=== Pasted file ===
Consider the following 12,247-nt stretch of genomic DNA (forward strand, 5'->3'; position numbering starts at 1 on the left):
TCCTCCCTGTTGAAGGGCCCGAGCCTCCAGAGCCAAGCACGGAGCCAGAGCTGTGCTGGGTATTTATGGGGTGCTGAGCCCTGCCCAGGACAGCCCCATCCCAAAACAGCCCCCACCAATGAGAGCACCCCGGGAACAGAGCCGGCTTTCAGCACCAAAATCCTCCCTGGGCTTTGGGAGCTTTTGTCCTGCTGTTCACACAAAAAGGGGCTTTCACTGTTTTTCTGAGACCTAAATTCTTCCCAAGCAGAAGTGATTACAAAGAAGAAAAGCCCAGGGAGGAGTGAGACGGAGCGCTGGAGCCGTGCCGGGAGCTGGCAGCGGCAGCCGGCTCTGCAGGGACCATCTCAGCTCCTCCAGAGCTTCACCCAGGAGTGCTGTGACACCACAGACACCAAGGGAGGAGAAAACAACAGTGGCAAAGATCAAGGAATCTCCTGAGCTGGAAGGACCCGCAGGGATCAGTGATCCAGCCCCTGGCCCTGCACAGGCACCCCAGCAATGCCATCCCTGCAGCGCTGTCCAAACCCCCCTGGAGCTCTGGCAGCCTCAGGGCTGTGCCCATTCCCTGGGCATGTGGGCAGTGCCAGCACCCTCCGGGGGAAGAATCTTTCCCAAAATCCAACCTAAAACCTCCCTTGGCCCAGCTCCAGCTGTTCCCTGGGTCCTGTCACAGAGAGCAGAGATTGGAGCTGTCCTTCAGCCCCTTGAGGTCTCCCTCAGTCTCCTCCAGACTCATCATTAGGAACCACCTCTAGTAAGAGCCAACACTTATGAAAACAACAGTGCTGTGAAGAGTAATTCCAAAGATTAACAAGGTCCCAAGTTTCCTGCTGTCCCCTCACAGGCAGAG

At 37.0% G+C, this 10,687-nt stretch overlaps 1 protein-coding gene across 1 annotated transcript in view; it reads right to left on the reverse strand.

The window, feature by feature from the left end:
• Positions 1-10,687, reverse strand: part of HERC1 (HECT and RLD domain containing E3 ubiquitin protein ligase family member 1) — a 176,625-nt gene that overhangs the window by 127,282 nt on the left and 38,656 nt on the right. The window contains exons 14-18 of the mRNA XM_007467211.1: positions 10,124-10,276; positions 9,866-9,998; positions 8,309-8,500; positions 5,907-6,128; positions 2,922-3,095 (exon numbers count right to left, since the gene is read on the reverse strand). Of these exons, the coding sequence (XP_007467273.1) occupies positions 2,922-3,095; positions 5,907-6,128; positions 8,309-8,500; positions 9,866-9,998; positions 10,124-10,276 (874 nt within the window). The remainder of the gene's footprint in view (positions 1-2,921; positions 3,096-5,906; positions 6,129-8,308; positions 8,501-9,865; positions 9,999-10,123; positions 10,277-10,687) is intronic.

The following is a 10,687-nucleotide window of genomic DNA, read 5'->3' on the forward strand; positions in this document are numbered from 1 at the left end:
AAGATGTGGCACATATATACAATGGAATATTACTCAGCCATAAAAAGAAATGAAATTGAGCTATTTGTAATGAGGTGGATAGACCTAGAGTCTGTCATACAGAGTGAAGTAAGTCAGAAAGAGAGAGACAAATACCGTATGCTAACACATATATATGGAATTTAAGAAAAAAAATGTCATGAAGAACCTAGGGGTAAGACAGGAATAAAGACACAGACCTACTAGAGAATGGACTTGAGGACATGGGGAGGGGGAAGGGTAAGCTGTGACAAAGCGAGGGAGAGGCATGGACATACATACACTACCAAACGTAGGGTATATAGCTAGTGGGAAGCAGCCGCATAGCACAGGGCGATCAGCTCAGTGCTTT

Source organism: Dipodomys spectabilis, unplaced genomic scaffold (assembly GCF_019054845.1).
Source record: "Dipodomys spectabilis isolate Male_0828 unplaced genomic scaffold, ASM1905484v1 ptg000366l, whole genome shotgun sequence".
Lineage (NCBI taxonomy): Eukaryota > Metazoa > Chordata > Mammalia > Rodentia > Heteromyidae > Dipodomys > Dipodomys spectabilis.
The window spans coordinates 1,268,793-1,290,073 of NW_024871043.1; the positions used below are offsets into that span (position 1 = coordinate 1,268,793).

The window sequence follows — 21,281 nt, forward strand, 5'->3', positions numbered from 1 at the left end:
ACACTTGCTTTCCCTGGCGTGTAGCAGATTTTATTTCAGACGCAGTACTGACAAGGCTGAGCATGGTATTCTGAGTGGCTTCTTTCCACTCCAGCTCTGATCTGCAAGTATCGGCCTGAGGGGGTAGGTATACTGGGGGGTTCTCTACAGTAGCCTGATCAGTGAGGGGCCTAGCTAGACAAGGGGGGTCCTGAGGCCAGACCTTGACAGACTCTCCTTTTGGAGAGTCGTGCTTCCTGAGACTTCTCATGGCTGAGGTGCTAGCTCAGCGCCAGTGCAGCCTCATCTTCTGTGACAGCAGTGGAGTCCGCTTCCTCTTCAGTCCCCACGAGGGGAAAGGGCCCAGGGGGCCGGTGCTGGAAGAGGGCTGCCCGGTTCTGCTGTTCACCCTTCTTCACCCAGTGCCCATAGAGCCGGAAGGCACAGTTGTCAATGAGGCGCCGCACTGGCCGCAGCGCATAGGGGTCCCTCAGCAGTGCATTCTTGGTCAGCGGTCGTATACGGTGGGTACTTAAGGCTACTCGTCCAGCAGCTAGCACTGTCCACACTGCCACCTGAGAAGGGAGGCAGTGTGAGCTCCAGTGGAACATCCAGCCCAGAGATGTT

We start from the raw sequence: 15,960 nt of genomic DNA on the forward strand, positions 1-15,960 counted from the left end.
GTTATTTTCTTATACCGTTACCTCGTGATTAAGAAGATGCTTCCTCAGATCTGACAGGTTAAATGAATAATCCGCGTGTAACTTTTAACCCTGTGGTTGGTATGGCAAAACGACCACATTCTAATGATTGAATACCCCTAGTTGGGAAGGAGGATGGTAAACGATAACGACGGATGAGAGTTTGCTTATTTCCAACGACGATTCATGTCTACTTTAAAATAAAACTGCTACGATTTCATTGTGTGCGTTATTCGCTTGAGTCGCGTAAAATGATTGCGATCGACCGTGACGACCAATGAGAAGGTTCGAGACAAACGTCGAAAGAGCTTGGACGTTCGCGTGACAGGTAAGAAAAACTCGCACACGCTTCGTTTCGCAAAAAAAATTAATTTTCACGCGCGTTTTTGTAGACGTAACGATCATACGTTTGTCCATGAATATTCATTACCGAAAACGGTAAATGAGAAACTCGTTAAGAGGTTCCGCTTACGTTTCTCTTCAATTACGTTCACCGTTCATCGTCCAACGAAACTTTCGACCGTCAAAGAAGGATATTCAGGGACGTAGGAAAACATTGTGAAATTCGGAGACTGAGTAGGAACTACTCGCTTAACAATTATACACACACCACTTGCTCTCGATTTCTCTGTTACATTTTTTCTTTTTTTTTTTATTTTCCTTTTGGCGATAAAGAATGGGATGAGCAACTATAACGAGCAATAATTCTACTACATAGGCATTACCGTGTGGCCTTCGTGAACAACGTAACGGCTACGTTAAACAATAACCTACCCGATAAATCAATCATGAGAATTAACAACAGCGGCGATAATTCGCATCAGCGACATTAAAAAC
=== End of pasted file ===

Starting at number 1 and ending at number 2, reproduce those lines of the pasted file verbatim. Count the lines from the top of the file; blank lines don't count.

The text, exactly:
Consider the following 12,247-nt stretch of genomic DNA (forward strand, 5'->3'; position numbering starts at 1 on the left):
TCCTCCCTGTTGAAGGGCCCGAGCCTCCAGAGCCAAGCACGGAGCCAGAGCTGTGCTGGGTATTTATGGGGTGCTGAGCCCTGCCCAGGACAGCCCCATCCCAAAACAGCCCCCACCAATGAGAGCACCCCGGGAACAGAGCCGGCTTTCAGCACCAAAATCCTCCCTGGGCTTTGGGAGCTTTTGTCCTGCTGTTCACACAAAAAGGGGCTTTCACTGTTTTTCTGAGACCTAAATTCTTCCCAAGCAGAAGTGATTACAAAGAAGAAAAGCCCAGGGAGGAGTGAGACGGAGCGCTGGAGCCGTGCCGGGAGCTGGCAGCGGCAGCCGGCTCTGCAGGGACCATCTCAGCTCCTCCAGAGCTTCACCCAGGAGTGCTGTGACACCACAGACACCAAGGGAGGAGAAAACAACAGTGGCAAAGATCAAGGAATCTCCTGAGCTGGAAGGACCCGCAGGGATCAGTGATCCAGCCCCTGGCCCTGCACAGGCACCCCAGCAATGCCATCCCTGCAGCGCTGTCCAAACCCCCCTGGAGCTCTGGCAGCCTCAGGGCTGTGCCCATTCCCTGGGCATGTGGGCAGTGCCAGCACCCTCCGGGGGAAGAATCTTTCCCAAAATCCAACCTAAAACCTCCCTTGGCCCAGCTCCAGCTGTTCCCTGGGTCCTGTCACAGAGAGCAGAGATTGGAGCTGTCCTTCAGCCCCTTGAGGTCTCCCTCAGTCTCCTCCAGACTCATCATTAGGAACCACCTCTAGTAAGAGCCAACACTTATGAAAACAACAGTGCTGTGAAGAGTAATTCCAAAGATTAACAAGGTCCCAAGTTTCCTGCTGTCCCCTCACAGGCAGAG